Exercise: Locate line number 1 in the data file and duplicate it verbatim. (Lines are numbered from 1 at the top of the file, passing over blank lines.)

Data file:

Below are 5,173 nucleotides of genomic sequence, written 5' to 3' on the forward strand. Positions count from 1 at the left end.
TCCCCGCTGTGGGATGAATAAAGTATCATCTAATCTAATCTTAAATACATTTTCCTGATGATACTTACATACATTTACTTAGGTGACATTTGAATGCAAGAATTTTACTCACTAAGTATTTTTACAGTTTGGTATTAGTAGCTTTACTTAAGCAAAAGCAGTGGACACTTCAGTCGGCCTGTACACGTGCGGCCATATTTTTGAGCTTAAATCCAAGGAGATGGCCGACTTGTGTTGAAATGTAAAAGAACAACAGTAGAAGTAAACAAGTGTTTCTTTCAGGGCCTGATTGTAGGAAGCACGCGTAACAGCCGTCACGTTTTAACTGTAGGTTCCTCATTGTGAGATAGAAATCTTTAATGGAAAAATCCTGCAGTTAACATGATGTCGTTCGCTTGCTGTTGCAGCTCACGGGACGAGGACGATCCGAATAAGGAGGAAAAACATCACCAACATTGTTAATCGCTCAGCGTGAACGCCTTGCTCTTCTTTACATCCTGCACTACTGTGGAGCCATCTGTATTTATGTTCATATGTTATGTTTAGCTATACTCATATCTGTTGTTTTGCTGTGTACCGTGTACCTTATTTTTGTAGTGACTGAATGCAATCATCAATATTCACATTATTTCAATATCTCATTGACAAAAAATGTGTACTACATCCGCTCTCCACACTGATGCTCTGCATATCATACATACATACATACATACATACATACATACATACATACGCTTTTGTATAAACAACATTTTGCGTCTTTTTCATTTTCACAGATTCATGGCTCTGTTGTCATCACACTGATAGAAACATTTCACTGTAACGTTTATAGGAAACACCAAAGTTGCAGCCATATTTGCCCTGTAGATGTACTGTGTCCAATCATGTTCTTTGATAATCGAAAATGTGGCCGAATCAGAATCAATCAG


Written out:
Below are 5,173 nucleotides of genomic sequence, written 5' to 3' on the forward strand. Positions count from 1 at the left end.